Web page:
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 The Nursing Shortage and the Role of Community Colleges in Nurse Education 

The latest assessment by the American Hospital Association (AHA) reveals that there are 126,000 vacancies for registered nurses (RN) in hospitals alone. AHA terms the shortage the “most critical manpower problem facing hospitals across America.” Community colleges play a key role in educating nurses: 60 percent of all U.S.-educated RNs who entered the field in 2000 received their education at the associate degree in nursing (ADN) level, and 79 percent of ADN recipients graduated from community colleges. Research into the problems and prospects of the nursing profession and the role of community colleges in nursing education reveals the following:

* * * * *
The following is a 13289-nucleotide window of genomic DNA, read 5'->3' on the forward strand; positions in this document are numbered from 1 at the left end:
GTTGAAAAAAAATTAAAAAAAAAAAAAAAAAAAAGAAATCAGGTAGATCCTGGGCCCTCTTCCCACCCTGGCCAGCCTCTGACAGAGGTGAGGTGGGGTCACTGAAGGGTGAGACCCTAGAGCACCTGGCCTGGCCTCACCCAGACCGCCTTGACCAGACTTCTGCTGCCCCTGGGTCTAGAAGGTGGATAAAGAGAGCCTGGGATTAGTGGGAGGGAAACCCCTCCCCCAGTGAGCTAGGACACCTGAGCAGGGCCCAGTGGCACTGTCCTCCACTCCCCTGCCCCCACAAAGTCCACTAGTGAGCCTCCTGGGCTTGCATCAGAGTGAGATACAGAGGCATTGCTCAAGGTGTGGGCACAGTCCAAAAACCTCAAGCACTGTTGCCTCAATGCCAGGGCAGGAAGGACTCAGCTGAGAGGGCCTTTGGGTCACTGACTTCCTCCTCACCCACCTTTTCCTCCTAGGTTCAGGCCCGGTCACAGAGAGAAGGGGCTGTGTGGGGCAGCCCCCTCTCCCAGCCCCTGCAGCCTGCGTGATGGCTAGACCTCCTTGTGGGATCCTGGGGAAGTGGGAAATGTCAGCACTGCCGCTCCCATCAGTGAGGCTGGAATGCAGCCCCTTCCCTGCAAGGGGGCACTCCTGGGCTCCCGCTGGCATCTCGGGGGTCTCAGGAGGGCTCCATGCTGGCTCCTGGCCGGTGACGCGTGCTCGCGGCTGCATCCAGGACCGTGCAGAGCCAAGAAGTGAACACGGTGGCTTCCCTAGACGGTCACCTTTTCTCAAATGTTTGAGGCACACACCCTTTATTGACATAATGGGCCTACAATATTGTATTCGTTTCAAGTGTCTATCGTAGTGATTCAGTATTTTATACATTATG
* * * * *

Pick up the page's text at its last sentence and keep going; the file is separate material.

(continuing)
• Between 1996 and 2000, the number of registered nurses per 100,000 persons declined 2 percent in the United States.

  • Many of the states with the largest proportional declines of registered nurses also have the fastest growing retiree populations.

  • ADN programs are important gateways to the nursing profession for underrepresented groups.

  • Recent initiatives to restrict the scope of practice for RNs who hold associate degrees could exacerbate the nursing shortage.

 

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